‘My pe­nis had to be re­moved, or else I would die’

CityPress - - News -

the school. They built a hut in the mid­dle of the bushes us­ing grass.

The in­g­cibi (tra­di­tional sur­geon) ar­rived that evening and per­formed the pro­ce­dure. At first, ev­ery­thing seemed to be go­ing well.

But then the amakhankatha (tra­di­tional nurses) re­fused to give them wa­ter to drink.

“They told us an ini­ti­ate was not sup­posed to drink wa­ter be­cause the wound would not heal,” Msiwa said.

Most of the time, the amakhankatha, who were barely older than the boys, were drunk or high on dagga and other drugs they smoked in the hut, Msiwa said. They abused the boys by beat­ing them with sticks for seven days un­til one of his fel­low ini­ti­ates col­lapsed.

When an am­bu­lance ac­com­pa­nied by po­lice of­fi­cers ar­rived, the ini­ti­ate was pro­nounced dead.

The 27 re­main­ing ini­ti­ates were res­cued from the il­le­gal ini­ti­a­tion school and taken to St El­iz­a­beth’s Hospi­tal, where they re­ceived med­i­cal care. The de­hy­drated boys were treated at the hospi­tal for two weeks be­fore Msiwa and 14 oth­ers were trans­ferred to Holy Cross Hospi­tal in Bizana.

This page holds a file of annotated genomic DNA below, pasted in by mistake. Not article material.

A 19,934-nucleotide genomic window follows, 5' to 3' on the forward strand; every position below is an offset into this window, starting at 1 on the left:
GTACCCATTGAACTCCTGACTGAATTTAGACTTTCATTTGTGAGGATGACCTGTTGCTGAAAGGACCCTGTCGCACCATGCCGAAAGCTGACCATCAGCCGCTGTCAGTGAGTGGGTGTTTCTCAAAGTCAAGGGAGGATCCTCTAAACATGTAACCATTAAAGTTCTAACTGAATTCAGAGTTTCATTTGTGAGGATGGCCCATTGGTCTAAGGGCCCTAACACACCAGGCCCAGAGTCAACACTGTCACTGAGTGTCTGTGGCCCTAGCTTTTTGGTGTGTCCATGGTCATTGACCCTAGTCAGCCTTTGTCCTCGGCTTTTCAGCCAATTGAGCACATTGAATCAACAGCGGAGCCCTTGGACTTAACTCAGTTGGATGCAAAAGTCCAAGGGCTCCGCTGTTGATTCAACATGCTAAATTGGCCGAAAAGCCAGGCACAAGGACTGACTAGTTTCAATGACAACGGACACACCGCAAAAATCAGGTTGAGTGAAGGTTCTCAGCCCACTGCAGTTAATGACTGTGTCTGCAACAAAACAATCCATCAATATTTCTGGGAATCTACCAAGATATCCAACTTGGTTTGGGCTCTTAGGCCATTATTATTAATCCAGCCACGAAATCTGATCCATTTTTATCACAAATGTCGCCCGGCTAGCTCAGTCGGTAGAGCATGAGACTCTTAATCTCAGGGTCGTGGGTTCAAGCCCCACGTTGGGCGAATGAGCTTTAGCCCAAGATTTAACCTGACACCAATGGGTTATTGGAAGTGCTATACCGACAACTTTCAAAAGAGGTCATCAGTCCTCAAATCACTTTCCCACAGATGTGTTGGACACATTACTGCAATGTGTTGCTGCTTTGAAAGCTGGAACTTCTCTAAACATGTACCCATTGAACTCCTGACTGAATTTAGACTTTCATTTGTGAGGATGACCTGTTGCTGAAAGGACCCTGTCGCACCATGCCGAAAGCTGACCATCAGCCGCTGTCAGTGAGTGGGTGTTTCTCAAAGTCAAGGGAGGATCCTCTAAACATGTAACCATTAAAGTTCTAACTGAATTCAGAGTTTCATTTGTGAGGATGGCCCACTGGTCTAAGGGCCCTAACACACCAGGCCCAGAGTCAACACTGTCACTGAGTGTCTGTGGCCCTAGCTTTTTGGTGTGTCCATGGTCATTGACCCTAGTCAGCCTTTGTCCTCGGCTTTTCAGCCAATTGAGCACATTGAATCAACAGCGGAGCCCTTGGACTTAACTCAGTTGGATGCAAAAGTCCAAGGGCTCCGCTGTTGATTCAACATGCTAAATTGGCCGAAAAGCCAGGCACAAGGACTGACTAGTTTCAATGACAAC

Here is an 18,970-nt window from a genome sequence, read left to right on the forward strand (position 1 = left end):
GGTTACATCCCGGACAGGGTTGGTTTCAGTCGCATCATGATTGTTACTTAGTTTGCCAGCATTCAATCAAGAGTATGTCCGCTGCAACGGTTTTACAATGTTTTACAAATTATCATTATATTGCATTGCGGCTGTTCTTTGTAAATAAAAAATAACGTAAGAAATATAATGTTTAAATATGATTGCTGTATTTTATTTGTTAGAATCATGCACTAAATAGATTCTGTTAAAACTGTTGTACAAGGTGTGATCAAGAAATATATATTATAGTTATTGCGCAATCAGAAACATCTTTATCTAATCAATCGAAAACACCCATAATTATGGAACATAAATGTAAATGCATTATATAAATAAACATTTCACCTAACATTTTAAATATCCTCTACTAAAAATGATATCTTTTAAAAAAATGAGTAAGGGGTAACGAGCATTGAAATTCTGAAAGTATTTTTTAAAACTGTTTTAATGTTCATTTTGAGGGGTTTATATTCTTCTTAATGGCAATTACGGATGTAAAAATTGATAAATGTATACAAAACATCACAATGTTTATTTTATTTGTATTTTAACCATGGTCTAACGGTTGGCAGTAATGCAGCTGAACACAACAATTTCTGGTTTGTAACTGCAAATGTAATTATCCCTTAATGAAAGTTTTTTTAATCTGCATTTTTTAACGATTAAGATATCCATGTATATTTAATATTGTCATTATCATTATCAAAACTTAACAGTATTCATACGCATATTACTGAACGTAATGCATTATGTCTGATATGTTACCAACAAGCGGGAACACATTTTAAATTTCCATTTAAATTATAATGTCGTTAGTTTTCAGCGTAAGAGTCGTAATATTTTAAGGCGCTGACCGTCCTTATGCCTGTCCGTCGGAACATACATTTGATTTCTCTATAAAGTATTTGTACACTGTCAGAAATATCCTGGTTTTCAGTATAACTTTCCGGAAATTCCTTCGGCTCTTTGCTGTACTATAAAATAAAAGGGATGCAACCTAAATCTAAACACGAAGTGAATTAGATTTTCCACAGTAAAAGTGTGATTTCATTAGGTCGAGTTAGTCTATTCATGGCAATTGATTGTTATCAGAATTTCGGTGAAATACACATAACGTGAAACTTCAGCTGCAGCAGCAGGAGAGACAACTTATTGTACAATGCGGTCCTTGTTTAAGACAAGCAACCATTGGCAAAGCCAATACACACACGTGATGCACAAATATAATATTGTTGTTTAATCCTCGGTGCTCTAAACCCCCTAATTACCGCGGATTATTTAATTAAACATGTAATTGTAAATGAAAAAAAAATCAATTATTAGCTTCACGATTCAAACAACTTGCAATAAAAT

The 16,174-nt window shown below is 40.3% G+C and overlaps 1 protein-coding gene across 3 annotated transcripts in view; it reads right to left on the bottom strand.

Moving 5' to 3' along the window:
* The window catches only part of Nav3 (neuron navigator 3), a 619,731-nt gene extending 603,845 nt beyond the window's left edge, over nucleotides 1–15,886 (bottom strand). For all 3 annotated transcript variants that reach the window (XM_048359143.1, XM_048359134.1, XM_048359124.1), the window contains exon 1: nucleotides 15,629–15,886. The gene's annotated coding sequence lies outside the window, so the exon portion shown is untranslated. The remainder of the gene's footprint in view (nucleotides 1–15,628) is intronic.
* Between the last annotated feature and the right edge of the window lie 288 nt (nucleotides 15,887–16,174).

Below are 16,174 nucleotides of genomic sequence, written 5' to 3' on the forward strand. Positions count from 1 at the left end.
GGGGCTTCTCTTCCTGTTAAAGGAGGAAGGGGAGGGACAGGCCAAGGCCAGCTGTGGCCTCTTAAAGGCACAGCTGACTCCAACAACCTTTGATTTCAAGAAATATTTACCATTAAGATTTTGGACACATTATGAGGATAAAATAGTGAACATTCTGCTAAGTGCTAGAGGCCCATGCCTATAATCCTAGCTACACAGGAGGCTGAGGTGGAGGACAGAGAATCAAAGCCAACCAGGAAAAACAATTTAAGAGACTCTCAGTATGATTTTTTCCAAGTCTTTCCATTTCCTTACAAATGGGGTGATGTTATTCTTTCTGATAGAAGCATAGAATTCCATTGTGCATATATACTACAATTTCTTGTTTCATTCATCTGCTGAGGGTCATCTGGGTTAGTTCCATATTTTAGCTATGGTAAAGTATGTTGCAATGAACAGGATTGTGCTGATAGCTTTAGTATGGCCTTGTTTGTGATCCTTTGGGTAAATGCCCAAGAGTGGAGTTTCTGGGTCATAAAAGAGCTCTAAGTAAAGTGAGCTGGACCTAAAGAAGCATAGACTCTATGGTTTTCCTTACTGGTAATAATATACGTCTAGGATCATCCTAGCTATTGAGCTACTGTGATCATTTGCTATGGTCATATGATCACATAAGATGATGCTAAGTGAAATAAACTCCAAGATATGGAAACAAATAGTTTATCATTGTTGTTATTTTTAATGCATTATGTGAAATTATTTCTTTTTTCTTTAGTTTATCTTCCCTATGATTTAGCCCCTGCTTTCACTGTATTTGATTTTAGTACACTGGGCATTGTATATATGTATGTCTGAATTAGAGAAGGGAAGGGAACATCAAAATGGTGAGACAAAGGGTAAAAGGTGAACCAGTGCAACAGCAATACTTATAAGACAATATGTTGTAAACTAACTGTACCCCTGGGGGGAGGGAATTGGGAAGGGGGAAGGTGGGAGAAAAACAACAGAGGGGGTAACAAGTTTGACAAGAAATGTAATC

“It was at Holy Cross Hospi­tal that doc­tors told me that my pe­nis had to be re­moved, or else I would die. I cried. I wished that it was a dream. I lost my man­hood and part of me died that day,” he said.

Now based in KwaDukuza near Dur­ban, where he stays with his grand­mother, Msiwa wants to study and be­come a so­cial worker so that he can help peo­ple through sim­i­lar trau­matic life ex­pe­ri­ences.

He has been ridiculed by the com­mu­nity be­cause of his sit­u­a­tion.

“Even the guys I was with at the same ini­ti­a­tion school are now laugh­ing at me,” he said.

Msiwa said a sup­port group in Lusik­isiki helped him deal with his or­deal by pro­vid­ing coun­selling.

Gugulethu Sirhayi, direc­tor of the Lusik­isiki sup­port group for am­putees, de­scribed Msiwa as a brave young man.

She said most of the am­pu­ta­tion cases she dealt with were caused by wounds that had been too tightly dressed, which pre­vented the flow of blood and re­sulted in gan­grene.

Speak­ing on the side­lines of an ANC Youth League event in Park­side in East Lon­don on Thurs­day to mark the June 16 1976 up­ris­ing, Eastern Cape Premier Phu­mulo Ma­su­alle called on every­one to work to­gether to pre­vent the deaths of ini­ti­ates.

*Not his real name

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